Hi guys and welcome back, I’m Rob from State of Art Academy, here we are for another tutorial about Unreal Engine.
Today we’re going to build a custom scatterer via blueprints. I made this for a personal project to add details on top of other objects, and even with some limitations, you can use it to create a whole forest. Before starting, I want to spend a couple of words about #teamtrees, a project started from the famous YouTuber MrBeast this October. The goal is to plant 20 Million trees through your donations and the help of the Arbor Day Foundation. So, if you’re interested in helping the planet, please take a minute on https://teamtrees.org/ and plant a tree with a single dollar (or more!). I don’t know if we can plant 20 million trees with this scatterer, but let’s try anyway!
The idea is pretty simple. We want to create a box that defines an area. On top of the box, we define a grid, and from every vertex of it, we fire a line to the floor. If those lines hit an object polygon, something spawns at the impact point and it is aligned along the polygon’s normal.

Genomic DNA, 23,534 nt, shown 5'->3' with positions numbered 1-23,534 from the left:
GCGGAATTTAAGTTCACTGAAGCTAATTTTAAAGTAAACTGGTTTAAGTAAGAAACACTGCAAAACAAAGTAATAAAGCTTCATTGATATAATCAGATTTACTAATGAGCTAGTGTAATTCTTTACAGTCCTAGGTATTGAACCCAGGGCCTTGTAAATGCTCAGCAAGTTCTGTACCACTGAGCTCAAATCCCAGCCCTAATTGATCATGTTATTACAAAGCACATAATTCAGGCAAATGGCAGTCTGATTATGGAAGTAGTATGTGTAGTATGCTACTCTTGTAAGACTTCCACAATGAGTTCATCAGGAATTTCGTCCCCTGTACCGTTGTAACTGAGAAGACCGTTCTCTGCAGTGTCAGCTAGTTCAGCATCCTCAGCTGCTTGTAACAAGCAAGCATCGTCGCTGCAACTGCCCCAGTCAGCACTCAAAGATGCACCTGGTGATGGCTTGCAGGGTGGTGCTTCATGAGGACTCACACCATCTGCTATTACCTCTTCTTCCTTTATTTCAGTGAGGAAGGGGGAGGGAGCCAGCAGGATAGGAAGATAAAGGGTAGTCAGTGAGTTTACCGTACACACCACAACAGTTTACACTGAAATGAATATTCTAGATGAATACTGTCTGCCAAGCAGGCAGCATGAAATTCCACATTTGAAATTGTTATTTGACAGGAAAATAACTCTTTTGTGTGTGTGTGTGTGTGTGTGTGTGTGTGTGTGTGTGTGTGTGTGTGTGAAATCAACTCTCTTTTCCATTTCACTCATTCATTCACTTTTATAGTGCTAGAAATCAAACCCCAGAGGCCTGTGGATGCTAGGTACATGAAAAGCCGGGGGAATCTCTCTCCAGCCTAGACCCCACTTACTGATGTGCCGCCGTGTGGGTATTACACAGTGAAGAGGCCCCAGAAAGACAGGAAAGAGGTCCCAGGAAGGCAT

1. Blueprint and components
Let’s create a new Actor Blueprint “Scatterer”. We need to work in the Construction Script tab; everything we do here happens directly in the engine viewport before the game starts.
I replace the default Scene Root with another Scene Root, and then I add a “Hierarchical Instanced Static Mesh” component. It’s a container for all the instances of a mesh I’ll provide. It’s very efficient because it’s only 1 draw call in the game, and differently from regular Instanced static meshes, we can add, remove, modify each element position, rotation, and scale. Ok, then create a new Box Collision component.
2. Box Setup
Let’s define the width, length, and height of this box with 3 new Float variables. Let’s drag a box reference in the graph and set the box extent with the so-called node. It measures values from its center, so we need to divide them in half. We could also move it up by half-height to place it on the ground. Remember to set your variables to “Public” if you want to change them from the editor.